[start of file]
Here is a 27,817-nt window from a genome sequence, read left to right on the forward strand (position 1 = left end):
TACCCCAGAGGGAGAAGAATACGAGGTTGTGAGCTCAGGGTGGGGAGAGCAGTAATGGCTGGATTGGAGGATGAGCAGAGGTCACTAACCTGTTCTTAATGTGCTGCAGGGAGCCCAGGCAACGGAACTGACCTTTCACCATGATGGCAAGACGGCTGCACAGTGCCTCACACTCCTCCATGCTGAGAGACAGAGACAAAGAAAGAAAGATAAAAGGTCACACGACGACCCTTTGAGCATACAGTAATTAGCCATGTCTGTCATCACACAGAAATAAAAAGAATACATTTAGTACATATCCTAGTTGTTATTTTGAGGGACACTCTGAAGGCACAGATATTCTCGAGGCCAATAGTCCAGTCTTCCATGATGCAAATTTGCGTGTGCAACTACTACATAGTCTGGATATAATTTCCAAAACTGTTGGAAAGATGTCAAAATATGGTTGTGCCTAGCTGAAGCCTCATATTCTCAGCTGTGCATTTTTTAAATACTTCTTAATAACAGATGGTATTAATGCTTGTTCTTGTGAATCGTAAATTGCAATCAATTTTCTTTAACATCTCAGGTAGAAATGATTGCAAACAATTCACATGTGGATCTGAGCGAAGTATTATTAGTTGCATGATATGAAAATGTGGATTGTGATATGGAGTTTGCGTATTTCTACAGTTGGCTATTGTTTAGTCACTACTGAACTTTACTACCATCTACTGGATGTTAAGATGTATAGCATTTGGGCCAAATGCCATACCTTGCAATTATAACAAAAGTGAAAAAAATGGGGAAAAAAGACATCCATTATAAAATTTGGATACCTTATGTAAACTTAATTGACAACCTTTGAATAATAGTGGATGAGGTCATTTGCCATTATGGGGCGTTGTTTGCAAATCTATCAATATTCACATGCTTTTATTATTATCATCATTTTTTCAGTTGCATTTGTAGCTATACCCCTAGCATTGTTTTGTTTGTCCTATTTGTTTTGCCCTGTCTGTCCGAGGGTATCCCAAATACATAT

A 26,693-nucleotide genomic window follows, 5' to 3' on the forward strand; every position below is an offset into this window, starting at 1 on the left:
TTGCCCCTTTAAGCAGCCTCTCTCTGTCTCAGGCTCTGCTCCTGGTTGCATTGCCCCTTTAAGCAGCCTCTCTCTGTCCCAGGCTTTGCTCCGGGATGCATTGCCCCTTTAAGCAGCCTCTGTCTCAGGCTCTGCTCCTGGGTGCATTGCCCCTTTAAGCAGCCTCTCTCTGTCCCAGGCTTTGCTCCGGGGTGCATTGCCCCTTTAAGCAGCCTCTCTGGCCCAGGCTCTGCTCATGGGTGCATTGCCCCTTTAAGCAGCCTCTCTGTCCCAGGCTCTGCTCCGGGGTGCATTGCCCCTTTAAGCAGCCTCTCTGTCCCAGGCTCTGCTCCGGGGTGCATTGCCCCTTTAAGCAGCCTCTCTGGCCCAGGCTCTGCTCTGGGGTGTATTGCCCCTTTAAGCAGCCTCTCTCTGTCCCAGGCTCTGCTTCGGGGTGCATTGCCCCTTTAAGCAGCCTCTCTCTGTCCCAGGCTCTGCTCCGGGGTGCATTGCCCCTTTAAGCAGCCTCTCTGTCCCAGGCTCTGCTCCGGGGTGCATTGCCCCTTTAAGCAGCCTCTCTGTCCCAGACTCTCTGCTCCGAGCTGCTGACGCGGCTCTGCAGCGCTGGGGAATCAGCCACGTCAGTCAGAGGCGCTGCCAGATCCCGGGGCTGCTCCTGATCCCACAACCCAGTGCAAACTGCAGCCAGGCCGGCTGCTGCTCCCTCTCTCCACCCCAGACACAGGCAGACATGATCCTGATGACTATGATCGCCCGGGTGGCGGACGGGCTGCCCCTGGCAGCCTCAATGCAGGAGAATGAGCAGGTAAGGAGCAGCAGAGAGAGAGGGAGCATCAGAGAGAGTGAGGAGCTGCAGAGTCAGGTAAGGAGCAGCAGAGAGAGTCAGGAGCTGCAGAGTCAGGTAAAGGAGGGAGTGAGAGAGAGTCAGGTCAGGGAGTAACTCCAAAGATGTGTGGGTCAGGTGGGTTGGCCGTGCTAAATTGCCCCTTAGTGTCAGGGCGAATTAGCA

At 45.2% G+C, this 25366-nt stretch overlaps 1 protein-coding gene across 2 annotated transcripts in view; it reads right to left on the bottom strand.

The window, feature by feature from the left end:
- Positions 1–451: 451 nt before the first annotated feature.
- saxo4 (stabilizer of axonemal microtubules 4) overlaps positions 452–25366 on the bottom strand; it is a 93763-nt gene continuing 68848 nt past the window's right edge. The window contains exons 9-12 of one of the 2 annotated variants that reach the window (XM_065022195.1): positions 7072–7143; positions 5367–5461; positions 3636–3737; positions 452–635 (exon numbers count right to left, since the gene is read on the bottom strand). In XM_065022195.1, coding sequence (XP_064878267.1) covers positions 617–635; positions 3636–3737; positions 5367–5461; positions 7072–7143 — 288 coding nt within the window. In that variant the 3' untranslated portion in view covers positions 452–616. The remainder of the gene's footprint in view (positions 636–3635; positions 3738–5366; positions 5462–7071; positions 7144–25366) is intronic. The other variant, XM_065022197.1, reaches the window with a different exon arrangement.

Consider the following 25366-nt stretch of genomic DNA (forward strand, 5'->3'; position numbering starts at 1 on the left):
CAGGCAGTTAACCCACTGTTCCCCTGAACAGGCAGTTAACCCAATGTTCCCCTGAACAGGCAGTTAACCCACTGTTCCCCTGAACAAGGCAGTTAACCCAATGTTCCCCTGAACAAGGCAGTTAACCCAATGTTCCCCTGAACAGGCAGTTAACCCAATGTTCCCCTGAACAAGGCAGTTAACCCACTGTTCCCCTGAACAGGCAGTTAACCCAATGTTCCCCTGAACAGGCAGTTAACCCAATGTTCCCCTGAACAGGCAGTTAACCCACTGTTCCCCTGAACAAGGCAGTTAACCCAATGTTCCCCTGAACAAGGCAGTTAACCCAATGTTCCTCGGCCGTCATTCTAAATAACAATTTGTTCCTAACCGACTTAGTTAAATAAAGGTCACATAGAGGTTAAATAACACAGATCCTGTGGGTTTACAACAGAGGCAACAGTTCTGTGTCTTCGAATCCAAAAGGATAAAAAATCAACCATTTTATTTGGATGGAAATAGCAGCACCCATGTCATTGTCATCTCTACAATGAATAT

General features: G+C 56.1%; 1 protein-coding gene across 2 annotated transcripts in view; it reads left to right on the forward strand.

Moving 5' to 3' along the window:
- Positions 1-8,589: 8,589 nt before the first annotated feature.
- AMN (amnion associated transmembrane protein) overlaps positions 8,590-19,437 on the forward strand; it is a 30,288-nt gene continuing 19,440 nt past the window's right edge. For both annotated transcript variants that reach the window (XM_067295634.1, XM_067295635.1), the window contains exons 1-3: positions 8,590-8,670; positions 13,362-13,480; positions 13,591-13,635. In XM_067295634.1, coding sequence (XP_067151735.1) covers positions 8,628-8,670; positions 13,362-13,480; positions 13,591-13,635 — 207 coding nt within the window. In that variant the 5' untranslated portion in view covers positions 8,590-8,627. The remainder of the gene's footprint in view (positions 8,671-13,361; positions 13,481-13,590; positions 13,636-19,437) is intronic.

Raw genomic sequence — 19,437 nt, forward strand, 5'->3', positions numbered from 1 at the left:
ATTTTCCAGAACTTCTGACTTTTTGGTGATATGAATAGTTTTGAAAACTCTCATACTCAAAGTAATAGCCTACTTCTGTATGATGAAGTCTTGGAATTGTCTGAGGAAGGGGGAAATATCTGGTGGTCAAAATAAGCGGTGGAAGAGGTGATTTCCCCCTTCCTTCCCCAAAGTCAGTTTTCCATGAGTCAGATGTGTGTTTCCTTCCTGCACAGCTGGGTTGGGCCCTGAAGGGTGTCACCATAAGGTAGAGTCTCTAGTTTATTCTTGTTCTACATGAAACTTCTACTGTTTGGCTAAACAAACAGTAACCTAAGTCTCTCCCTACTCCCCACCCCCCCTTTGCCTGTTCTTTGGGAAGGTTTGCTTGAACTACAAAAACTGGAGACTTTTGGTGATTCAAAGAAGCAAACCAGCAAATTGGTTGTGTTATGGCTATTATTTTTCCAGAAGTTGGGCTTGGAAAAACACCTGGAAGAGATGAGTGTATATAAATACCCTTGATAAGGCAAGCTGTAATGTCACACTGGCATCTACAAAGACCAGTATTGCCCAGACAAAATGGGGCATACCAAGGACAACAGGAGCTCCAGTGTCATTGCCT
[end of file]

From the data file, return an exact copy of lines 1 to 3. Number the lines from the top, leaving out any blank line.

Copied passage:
Here is a 27,817-nt window from a genome sequence, read left to right on the forward strand (position 1 = left end):
TACCCCAGAGGGAGAAGAATACGAGGTTGTGAGCTCAGGGTGGGGAGAGCAGTAATGGCTGGATTGGAGGATGAGCAGAGGTCACTAACCTGTTCTTAATGTGCTGCAGGGAGCCCAGGCAACGGAACTGACCTTTCACCATGATGGCAAGACGGCTGCACAGTGCCTCACACTCCTCCATGCTGAGAGACAGAGACAAAGAAAGAAAGATAAAAGGTCACACGACGACCCTTTGAGCATACAGTAATTAGCCATGTCTGTCATCACACAGAAATAAAAAGAATACATTTAGTACATATCCTAGTTGTTATTTTGAGGGACACTCTGAAGGCACAGATATTCTCGAGGCCAATAGTCCAGTCTTCCATGATGCAAATTTGCGTGTGCAACTACTACATAGTCTGGATATAATTTCCAAAACTGTTGGAAAGATGTCAAAATATGGTTGTGCCTAGCTGAAGCCTCATATTCTCAGCTGTGCATTTTTTAAATACTTCTTAATAACAGATGGTATTAATGCTTGTTCTTGTGAATCGTAAATTGCAATCAATTTTCTTTAACATCTCAGGTAGAAATGATTGCAAACAATTCACATGTGGATCTGAGCGAAGTATTATTAGTTGCATGATATGAAAATGTGGATTGTGATATGGAGTTTGCGTATTTCTACAGTTGGCTATTGTTTAGTCACTACTGAACTTTACTACCATCTACTGGATGTTAAGATGTATAGCATTTGGGCCAAATGCCATACCTTGCAATTATAACAAAAGTGAAAAAAATGGGGAAAAAAGACATCCATTATAAAATTTGGATACCTTATGTAAACTTAATTGACAACCTTTGAATAATAGTGGATGAGGTCATTTGCCATTATGGGGCGTTGTTTGCAAATCTATCAATATTCACATGCTTTTATTATTATCATCATTTTTTCAGTTGCATTTGTAGCTATACCCCTAGCATTGTTTTGTTTGTCCTATTTGTTTTGCCCTGTCTGTCCGAGGGTATCCCAAATACATAT

A 26,693-nucleotide genomic window follows, 5' to 3' on the forward strand; every position below is an offset into this window, starting at 1 on the left: